Over the past 20 years, there has been an epidemic of end-stage kidney disease among Aboriginal and Torres Strait Islander people in remote areas of Australia. There have been limited reports on the outcomes of Aboriginal and Torres Strait Islander people on dialysis in Australia, and those that have been published have generally documented poor patient survival when compared with non-Indigenous patients in Australia.
Satellite haemodialysis (HD) treatment has been provided in the Kimberley since the Kimberley Satellite Dialysis Centre (KSDC) opened in Oct-2002. Royal Perth Hospital (RPH) and KSDC have, between them, been responsible for the care of Kimberley patients requiring HD since that date. Therefore we wanted to:
- Describe the patients on renal replacement therapy (RRT) who originated from the Kimberley, and
- Compare the clinical outcomes and mortality rates of Aboriginal and Torres Strait Islander people of Kimberley origin receiving haemodialysis (HD) treatment with other subsets of Aboriginal and Torres Strait Islander HD patients (Northern Territory, Western Australia excluding the Kimberley region, the rest of Australia) and Australian non-Indigenous HD patients.
We retrospectively identified Aboriginal and Torres Strait Islander patients of Kimberley origin and analysed secondary data from the Australia and New Zealand Dialysis and Transplant Registry (ANZDATA); this group was compared with other Australian patients receiving HD treatment from 1 January 2003 to 31 December 2007.
- 77 Kimberley Aboriginal and Torres Strait Islander patients commenced maintenance RRT.
- The average yearly incidence for the:
- Kimberley was 1249 per million (95% CI, 1000–1560 per million).
- NT was 1215 per million (95% CI, 1090–1354 per million).
- 70% of Aboriginal and Torres Strait Islander RRT patients of Kimberley origin received HD treatment, 70% of which was provided in the Kimberley.
- KSDC was well attended: 95.7% of the 27 414 planned HD treatment sessions were attended.
- Larger proportions of all Aboriginal and Torres Strait Islander HD groups compared with non-Indigenous patients had reported comorbid conditions at the start of treatment (P < 0.0001), but the Kimberley HD group had significantly fewer reported comorbid conditions than the other Aboriginal and Torres Strait Islander HD groups (P < 0.05).
- Overall, HD patients of Kimberley origin fulfilled the CARI guidelines at least as well as other groups.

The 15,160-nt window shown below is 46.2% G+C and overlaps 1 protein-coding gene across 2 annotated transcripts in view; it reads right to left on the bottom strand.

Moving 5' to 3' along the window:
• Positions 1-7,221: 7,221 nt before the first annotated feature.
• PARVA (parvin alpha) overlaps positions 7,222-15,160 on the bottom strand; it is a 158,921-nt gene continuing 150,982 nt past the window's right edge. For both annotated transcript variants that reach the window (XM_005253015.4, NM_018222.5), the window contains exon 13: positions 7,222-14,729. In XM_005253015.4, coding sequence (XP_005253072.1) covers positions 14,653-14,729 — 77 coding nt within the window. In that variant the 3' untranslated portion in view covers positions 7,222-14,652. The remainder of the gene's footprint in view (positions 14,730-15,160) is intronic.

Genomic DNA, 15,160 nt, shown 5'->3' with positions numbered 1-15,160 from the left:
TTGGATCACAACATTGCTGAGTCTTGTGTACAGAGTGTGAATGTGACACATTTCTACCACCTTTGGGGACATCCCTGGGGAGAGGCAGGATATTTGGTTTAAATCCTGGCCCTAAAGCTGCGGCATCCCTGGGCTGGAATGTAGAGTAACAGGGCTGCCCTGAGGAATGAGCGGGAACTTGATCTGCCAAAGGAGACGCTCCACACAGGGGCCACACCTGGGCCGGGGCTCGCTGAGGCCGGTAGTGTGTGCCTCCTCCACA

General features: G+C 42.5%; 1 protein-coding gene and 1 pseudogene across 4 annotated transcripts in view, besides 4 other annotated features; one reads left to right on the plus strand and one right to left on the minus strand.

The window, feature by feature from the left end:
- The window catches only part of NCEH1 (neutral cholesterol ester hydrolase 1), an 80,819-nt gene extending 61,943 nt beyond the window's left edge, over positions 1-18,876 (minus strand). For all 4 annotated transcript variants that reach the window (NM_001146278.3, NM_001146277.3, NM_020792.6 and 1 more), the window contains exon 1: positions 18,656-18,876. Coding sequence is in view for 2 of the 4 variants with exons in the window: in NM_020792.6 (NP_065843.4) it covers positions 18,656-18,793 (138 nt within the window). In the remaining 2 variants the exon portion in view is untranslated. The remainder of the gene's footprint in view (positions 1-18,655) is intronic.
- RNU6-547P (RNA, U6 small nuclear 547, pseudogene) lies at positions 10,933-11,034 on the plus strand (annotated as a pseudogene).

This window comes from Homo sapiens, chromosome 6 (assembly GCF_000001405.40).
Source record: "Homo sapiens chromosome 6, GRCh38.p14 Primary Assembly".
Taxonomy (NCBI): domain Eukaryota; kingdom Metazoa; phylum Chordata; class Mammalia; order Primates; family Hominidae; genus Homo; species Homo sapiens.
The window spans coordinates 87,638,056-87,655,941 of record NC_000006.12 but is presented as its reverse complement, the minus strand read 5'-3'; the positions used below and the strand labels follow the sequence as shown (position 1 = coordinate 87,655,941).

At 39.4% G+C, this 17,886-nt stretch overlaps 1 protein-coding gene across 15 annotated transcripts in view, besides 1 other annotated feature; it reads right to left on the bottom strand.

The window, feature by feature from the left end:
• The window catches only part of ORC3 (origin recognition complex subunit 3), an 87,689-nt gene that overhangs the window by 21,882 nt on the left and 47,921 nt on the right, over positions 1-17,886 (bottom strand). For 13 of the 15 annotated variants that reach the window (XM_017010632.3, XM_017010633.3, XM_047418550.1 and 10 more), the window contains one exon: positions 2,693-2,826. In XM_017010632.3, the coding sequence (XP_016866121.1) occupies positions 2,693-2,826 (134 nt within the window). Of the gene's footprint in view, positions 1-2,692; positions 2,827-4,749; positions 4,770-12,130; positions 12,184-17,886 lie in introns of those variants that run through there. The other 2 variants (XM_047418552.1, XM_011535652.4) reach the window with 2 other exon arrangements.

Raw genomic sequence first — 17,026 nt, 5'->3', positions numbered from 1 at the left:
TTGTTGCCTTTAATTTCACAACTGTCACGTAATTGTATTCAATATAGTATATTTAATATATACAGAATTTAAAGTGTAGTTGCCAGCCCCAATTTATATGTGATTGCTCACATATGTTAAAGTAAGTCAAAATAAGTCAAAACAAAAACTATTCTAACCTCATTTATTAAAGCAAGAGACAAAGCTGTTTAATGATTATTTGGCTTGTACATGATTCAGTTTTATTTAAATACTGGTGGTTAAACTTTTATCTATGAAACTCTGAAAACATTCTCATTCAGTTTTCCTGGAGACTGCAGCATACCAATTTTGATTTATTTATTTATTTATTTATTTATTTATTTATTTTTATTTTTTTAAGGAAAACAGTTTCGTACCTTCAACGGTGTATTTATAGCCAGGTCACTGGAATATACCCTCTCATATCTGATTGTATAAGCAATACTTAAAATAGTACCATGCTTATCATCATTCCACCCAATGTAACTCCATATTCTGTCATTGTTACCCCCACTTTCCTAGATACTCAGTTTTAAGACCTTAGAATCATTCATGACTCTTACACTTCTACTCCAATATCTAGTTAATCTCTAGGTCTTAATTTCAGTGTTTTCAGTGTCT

- Aboriginal and Torres Strait Islander HD patients of Kimberley origin had significantly lower crude mortality rates than all groups outside WA. The mortality rate ratio compared with non-Indigenous HD patients was 0.53 (95% CI, 0.35–0.80).
- After adjusting for age, sex, and comorbid conditions, and with or without late referral, there were no significant differences in mortality rates between the Kimberley group and other groups. The mortality rate ratio compared with non-Indigenous HD patients was 0.80 (95% CI, 0.51–1.23).
This is the first report showing similar mortality rates for Aboriginal and Torres Strait Islander people exclusively from a remote area of Australia and non-Indigenous Australians receiving HD treatment. Aboriginal community control of delivery of HD treatment in a remote location in partnership with good tertiary care can result in health outcomes similar to those of non-Indigenous patients while improving quality of life. While waiting for improved prevention to reduce the numbers of patients requiring dialysis, good quality care in culturally appropriate settings is essential. The continued creative expansion of culturally safe dialysis services in rural and remote areas of Australia needs to be a central part of providing equitable care to the growing number of Aboriginal and Torres Strait Islander people with end stage kidney disease.
Marley JV, Dent HK, Wearne M, Fitzclarence C, Nelson C, Siu K, Warr K, and Atkinson D. Haemodialysis outcomes of remote Kimberley origin Aboriginal and Torres Strait Islander patients. Med J Aust 2010; 193:516-520